Nationally, too, schools are playing a lead role in disseminating cutting edge thinking. Judge Business School's Centre for Business Research in Cambridge and Imperial College Business School join forces this month to establish a new "virtual" national research centre aimed at giving the UK the edge in innovation – bringing together leading academics researching in both the private and public sectors.
But in these straightened times, where is the money for new ventures going to come from? Undoubtedly, says Kaplan, seed funding will be harder to find and more expensive. On the positive side, he says that the opportunity cost of doing a start-up has declined, and it is also easier or less expensive to create the infrastructure for a start-up than ever before.
Creating your own investment fund is also a way forward. A pioneer in this field is ESSEC Business School in Paris, where Julien Morel, the executive director responsible for entrepreneurs has run a seed fund for projects incubated at the school for four years. With the help of co-investors, ESSEC's seed fund money cushions its budding business enthusiasts from the worst of the current crisis.
"Around 20 start-ups emerge from the school every year," says Morel. "But this activity pre-dates the current financial situation and springs more from the increasingly individualistic and network orientated mindset of young French students now. They don't necessarily want to work in a big company – they want to do what they want."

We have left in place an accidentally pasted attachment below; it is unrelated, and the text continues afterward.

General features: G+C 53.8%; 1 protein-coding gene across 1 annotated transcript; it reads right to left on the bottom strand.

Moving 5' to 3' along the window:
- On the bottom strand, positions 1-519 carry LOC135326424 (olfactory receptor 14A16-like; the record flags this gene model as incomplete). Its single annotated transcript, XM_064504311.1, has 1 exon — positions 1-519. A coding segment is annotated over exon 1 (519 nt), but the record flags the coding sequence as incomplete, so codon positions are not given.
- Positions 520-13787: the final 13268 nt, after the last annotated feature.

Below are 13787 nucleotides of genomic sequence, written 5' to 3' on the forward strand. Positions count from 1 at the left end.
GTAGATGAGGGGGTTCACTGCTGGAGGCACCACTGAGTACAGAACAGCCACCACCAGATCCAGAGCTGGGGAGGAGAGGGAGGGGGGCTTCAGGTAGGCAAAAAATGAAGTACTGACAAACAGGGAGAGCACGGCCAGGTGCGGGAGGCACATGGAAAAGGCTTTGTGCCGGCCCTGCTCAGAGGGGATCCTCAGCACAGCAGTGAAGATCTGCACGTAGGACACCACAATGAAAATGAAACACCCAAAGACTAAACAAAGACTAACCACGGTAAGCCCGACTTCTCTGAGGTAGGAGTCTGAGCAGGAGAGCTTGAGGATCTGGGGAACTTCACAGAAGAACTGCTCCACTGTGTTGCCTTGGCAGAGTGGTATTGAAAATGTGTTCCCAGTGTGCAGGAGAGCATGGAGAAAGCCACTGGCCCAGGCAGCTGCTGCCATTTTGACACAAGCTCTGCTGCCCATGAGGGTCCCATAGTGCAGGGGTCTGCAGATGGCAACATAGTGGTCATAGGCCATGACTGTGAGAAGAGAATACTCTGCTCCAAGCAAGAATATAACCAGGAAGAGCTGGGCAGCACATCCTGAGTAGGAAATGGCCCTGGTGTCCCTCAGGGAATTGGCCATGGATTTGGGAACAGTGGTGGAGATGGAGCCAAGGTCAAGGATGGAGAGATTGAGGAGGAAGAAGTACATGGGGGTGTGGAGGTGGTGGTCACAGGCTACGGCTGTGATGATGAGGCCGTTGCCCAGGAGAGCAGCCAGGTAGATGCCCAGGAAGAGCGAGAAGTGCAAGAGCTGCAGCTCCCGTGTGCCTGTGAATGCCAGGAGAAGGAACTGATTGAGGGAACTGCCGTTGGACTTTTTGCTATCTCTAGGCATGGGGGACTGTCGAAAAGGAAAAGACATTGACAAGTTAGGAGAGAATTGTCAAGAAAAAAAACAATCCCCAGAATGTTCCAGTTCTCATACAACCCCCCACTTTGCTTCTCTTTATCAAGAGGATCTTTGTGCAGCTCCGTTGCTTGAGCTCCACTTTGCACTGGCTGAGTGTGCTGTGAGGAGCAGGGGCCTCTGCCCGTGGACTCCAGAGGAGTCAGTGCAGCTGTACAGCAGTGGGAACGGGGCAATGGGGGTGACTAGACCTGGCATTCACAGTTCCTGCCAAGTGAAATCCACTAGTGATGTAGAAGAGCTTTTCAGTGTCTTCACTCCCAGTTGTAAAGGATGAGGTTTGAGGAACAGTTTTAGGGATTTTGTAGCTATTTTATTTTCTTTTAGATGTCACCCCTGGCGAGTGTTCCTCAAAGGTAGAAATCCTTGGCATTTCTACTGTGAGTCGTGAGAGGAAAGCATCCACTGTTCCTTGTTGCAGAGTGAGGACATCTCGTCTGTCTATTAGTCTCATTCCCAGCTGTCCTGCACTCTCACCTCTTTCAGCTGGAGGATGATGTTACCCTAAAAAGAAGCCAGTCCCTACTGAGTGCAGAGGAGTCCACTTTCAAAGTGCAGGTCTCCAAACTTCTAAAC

It's clear, though, he says that the current crisis may push the trend for entrepreneurial activity forward. It's one that looks set to be ever more popular as the year progresses.
'I didn't rush into it'
Recent Durham Business School MBA graduate Stephen Prior has made good use of his dissertation: he used it as the basis for his own business. His company Forest Carbon offers carbon offset management and advice for companies such as Marks & Spencer, The Green Insurance Company and Hallmark Cards, and is, he says, the only offset company in the UK specialising solely in forestry. It covers bare British hills with trees bought by its clients, following the Kyoto Protocol's "additionality" principle, to act as carbon sinks.
"The dissertation was about the fundamental principles of environmental economics and how UK forestry could fit into offset markets", he says. "But although I had always wanted to work independently, I didn't rush into running my own business. It's not always an easy thing to do straight away – if you've never worked on your own it may take you a while to even begin to see yourself as an entrepreneur.
"I got to know the market first by doing consultancy work and it took more than two years running the business in parallel with that before I took the leap. This also gave me time to develop good, solid relationships in the field.
"If running your own business is something you want to do, you tend to know when the time has come to take the plunge".